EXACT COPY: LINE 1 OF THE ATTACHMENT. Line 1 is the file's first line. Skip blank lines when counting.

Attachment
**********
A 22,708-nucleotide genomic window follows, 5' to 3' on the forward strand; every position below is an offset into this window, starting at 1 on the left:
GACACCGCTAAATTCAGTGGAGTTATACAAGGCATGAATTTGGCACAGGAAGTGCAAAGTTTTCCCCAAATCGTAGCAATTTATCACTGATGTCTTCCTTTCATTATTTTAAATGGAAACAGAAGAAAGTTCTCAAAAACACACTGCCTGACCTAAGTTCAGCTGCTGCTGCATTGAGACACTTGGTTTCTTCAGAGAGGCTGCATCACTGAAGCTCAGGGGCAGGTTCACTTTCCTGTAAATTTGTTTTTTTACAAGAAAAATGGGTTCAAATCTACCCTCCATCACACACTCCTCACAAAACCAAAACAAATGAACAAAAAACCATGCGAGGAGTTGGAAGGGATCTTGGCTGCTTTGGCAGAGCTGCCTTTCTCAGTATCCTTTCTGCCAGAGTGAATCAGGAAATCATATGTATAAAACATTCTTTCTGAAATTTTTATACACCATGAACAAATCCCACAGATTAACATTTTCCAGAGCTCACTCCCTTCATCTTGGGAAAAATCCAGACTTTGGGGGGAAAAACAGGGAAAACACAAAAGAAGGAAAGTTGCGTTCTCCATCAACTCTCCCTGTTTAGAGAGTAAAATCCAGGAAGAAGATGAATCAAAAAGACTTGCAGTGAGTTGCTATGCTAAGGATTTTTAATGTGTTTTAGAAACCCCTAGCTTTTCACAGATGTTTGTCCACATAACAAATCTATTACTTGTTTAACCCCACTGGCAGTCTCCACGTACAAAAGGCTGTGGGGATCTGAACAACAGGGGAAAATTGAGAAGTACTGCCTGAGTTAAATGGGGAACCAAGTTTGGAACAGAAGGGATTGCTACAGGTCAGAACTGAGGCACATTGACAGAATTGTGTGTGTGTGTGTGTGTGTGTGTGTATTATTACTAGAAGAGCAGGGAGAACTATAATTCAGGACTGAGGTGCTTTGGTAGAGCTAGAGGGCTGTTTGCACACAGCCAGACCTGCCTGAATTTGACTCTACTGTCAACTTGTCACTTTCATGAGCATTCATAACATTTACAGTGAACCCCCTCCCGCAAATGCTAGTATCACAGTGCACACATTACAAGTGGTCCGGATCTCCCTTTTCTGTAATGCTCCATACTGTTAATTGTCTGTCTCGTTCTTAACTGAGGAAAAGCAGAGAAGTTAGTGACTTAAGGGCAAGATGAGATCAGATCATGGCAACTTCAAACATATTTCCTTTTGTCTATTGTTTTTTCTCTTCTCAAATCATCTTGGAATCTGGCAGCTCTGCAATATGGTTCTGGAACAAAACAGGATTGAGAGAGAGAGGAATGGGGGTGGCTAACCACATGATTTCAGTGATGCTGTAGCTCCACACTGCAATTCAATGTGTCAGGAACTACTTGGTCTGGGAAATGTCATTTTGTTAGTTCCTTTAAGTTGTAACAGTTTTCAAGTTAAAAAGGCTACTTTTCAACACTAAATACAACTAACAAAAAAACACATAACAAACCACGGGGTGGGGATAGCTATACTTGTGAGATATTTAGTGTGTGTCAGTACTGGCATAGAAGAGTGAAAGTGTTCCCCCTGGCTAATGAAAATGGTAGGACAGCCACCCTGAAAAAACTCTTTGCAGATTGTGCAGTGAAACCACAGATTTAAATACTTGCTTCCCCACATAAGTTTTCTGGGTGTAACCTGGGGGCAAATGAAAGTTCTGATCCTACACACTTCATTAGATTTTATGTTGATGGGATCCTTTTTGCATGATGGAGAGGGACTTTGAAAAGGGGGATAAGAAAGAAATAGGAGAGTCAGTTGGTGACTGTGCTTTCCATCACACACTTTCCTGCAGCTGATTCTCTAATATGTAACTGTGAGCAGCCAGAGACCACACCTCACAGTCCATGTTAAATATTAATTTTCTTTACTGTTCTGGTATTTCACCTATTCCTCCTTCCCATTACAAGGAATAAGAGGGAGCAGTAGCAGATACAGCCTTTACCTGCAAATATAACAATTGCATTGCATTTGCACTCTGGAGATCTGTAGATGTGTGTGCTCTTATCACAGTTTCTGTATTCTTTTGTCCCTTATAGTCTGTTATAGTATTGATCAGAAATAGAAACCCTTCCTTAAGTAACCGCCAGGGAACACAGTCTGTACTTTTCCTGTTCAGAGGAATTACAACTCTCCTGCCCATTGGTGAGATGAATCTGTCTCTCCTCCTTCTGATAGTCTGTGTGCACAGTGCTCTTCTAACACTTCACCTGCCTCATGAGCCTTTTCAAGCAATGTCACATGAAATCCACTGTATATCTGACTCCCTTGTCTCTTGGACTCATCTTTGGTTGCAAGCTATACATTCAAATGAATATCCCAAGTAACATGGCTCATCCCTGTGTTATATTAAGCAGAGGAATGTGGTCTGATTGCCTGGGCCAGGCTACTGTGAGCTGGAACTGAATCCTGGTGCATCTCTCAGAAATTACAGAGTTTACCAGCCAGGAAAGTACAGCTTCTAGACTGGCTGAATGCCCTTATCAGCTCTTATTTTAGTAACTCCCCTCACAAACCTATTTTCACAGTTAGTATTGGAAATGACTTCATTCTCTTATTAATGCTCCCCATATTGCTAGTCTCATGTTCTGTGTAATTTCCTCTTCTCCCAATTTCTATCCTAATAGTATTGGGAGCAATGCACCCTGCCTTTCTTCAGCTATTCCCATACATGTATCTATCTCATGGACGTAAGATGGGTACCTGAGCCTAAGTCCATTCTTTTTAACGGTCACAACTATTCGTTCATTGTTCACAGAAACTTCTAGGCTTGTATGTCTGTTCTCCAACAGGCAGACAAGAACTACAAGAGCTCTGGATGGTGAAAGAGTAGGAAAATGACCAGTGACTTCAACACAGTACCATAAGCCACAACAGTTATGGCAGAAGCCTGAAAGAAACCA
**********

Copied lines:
A 22,708-nucleotide genomic window follows, 5' to 3' on the forward strand; every position below is an offset into this window, starting at 1 on the left: